The EVlink Smart Wallbox is an example of a charger that can use smart software. Source: Schneider Electric
The EVlink Smart Wallbox is an example of a charger that can use smart software. Source: Schneider Electric

By 2040 there could be as many 42 million electric vehicle chargers worldwide, and huge costs to upgrade the grid to cope with the increased demand for electricity can be avoided by ensuring those chargers are equipped to operate using smart software, CEO of charging software firm Everty Carola Jonas says.

Speaking at the Electric Vehicle Transition conference in Sydney on Tuesday, Jonas said that with at least 120 million EVs on the road by 2030 in the three largest auto markets alone – the US, Europe and China, as forecast by McKinsey & Company in 2017, there is a pressing need to consider how to charge them.

Source: Everty
Source: Everty

The drive to provide infrastructure spread across multiple markets, from DC infrastructure-focussed companies such as Australia’s own Tritium and Swiss conglomerate ABB, to oil giants Shell and BP, but the majority of charging will be done at homes, at work and at other “destination” locations, says Jonas.

Where there’s electricity, there’s a potential charger, Jonas explains. “Every building is a charging station,” she says.

“We need to reshift our thinking from having a petrol station that you go to, to [charging much more like] having a mobile phone,” says Jonas.

“There’s no limits to where we are going to see charging but we are not going to GO to a chargers unless we are on a highway.”

Out of the predicted 42 million chargers, and as much as 95% of those will installed ad hoc by homeowners and business owners, and this presents a particular conundrum, says Jonas.

“What that means for the electricity grid, is how do we manage that load on all the places when we don’t know where the cars are, or where the chargers are,” she says.

Source: Everty
Source: Everty

The answer, she says, is by ensuring that those chargers being installed are “smart”, and able to communicate data about how and when they are being, and how much electricity is being drawn via charging software.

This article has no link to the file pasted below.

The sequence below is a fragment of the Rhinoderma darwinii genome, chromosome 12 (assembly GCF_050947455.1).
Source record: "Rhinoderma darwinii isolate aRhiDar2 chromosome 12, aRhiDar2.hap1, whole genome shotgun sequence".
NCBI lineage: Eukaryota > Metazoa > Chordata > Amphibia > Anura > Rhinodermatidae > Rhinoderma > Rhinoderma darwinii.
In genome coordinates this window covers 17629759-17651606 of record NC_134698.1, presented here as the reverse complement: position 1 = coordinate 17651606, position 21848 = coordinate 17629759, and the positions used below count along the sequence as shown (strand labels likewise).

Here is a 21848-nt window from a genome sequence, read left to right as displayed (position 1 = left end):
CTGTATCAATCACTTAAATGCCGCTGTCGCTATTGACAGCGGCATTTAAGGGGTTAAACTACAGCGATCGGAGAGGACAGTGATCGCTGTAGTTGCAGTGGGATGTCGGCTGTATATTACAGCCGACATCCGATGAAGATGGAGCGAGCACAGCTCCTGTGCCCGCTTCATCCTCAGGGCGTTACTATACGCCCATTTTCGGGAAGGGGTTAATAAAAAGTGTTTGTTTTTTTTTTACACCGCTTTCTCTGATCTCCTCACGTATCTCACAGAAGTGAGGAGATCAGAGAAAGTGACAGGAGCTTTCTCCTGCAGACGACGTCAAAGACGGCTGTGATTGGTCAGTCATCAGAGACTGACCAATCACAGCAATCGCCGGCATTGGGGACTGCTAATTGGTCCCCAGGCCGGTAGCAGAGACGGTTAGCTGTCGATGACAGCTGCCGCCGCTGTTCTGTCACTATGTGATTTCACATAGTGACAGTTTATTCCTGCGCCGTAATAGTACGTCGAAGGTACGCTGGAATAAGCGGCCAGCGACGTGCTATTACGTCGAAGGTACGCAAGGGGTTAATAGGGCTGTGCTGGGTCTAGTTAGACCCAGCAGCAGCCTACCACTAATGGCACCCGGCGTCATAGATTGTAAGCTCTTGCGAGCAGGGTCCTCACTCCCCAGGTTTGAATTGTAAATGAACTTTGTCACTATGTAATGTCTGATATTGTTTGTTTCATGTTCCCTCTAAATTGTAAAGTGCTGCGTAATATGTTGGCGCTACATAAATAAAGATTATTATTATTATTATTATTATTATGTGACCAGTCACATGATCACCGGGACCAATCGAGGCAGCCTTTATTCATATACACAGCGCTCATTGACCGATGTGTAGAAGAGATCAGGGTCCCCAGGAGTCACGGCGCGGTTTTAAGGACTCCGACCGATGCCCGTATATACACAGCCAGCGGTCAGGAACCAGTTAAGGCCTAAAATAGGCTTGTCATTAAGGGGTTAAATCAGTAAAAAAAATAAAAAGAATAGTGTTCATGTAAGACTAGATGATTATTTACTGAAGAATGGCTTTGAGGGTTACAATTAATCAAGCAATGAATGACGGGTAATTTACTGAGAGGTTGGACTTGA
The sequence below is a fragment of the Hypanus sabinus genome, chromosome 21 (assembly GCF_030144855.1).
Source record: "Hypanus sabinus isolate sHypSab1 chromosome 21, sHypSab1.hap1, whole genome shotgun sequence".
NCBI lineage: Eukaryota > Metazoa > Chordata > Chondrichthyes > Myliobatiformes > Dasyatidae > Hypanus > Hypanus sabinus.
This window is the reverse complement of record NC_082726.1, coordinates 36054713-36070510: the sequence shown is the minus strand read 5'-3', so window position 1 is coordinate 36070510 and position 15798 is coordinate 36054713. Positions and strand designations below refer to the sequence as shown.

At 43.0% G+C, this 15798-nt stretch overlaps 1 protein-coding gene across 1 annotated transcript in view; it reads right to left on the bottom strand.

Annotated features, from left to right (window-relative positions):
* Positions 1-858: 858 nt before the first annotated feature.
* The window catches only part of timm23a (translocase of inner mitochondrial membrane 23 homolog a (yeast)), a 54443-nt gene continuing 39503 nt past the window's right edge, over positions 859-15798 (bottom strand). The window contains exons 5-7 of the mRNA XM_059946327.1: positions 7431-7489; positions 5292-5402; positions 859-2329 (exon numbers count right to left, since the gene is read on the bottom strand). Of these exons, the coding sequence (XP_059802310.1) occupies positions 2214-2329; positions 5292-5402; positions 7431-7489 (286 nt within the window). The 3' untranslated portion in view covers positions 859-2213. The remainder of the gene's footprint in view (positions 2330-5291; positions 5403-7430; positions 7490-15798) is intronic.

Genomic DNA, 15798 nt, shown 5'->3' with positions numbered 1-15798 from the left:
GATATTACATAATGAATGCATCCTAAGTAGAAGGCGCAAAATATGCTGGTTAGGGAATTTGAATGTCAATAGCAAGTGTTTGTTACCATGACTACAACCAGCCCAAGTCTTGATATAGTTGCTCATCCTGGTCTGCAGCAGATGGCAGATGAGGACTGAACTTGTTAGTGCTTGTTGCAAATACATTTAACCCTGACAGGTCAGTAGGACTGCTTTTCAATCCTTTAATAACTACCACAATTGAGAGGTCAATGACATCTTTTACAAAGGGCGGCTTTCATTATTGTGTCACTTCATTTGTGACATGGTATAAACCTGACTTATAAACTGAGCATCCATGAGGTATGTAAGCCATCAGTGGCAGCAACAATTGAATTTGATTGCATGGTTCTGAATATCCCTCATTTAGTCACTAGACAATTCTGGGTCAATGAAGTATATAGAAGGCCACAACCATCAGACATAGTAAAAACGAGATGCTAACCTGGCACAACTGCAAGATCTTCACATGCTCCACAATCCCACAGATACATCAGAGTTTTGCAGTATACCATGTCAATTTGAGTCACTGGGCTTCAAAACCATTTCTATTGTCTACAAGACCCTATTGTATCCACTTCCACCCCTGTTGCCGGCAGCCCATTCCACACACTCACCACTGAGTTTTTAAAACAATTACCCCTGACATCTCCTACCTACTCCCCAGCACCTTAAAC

While corporate development and apartment block owners are likely to choose these more expensive smart chargers because of the need to manage charging of (and organising payment for) a larger number of vehicles, homeowners, business owners are likely to opt for the cheaper “dumb” chargers that cannot communicate via software.

For fleet managers and apartment owners, Jonas says that its important to keep in mind the larger the fleet the more likely a building will run into load constraints.

“In most case you will have to do some upgrades [to account for increased load] but with smart charging you can avoid [more] upspeccing and upgrading,” she says.

Utilising charging software could also allow distributed energy exchanges, such as that being piloted by Greensync in Wellington, to better utilise EVs when not being driven as part of a “mesh” to smooth out the solar duck curve characteristic of a renewable-rich grid.

Whilst installing “smart” chargers at home has a higher upfront cost, they can also offer homeowners benefits such as being able to return accounting data back to work if charging a work car at home.

For business owners, it is important to understand the needs of a fleet or staff. Those hesitant to encourage a switch to electric mobility because of the high price of DC fast charger might be better off with several “destination” AC smart chargers.

“Look at your fleet composition and if you do have range anxiety put one DC charger and let the the cars charge slowly,” Jonas says.

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